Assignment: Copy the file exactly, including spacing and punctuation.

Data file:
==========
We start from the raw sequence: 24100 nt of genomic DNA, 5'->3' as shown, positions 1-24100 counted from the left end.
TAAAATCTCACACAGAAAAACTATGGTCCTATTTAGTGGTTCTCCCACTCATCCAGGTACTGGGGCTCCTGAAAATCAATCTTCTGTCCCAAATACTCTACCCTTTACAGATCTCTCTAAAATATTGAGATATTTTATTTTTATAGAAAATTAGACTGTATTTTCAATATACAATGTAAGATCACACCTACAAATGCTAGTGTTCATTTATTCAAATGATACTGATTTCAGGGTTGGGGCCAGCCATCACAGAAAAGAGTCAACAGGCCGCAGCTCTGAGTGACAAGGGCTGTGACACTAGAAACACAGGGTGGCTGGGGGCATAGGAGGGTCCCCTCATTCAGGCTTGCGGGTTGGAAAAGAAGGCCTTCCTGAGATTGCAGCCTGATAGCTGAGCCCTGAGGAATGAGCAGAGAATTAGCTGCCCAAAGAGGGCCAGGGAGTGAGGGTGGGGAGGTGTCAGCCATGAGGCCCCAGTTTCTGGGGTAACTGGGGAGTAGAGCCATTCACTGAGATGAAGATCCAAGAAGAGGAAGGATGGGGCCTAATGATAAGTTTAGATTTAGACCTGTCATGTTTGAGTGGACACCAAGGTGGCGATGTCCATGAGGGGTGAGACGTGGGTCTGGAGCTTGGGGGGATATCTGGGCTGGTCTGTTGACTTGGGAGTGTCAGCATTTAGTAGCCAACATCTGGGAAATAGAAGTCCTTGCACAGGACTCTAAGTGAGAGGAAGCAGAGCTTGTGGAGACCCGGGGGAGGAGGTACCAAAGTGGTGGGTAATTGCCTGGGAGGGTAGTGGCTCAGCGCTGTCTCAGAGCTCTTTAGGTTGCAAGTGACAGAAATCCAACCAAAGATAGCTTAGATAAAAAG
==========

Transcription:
We start from the raw sequence: 24100 nt of genomic DNA, 5'->3' as shown, positions 1-24100 counted from the left end.
TAAAATCTCACACAGAAAAACTATGGTCCTATTTAGTGGTTCTCCCACTCATCCAGGTACTGGGGCTCCTGAAAATCAATCTTCTGTCCCAAATACTCTACCCTTTACAGATCTCTCTAAAATATTGAGATATTTTATTTTTATAGAAAATTAGACTGTATTTTCAATATACAATGTAAGATCACACCTACAAATGCTAGTGTTCATTTATTCAAATGATACTGATTTCAGGGTTGGGGCCAGCCATCACAGAAAAGAGTCAACAGGCCGCAGCTCTGAGTGACAAGGGCTGTGACACTAGAAACACAGGGTGGCTGGGGGCATAGGAGGGTCCCCTCATTCAGGCTTGCGGGTTGGAAAAGAAGGCCTTCCTGAGATTGCAGCCTGATAGCTGAGCCCTGAGGAATGAGCAGAGAATTAGCTGCCCAAAGAGGGCCAGGGAGTGAGGGTGGGGAGGTGTCAGCCATGAGGCCCCAGTTTCTGGGGTAACTGGGGAGTAGAGCCATTCACTGAGATGAAGATCCAAGAAGAGGAAGGATGGGGCCTAATGATAAGTTTAGATTTAGACCTGTCATGTTTGAGTGGACACCAAGGTGGCGATGTCCATGAGGGGTGAGACGTGGGTCTGGAGCTTGGGGGGATATCTGGGCTGGTCTGTTGACTTGGGAGTGTCAGCATTTAGTAGCCAACATCTGGGAAATAGAAGTCCTTGCACAGGACTCTAAGTGAGAGGAAGCAGAGCTTGTGGAGACCCGGGGGAGGAGGTACCAAAGTGGTGGGTAATTGCCTGGGAGGGTAGTGGCTCAGCGCTGTCTCAGAGCTCTTTAGGTTGCAAGTGACAGAAATCCAACCAAAGATAGCTTAGATAAAAAG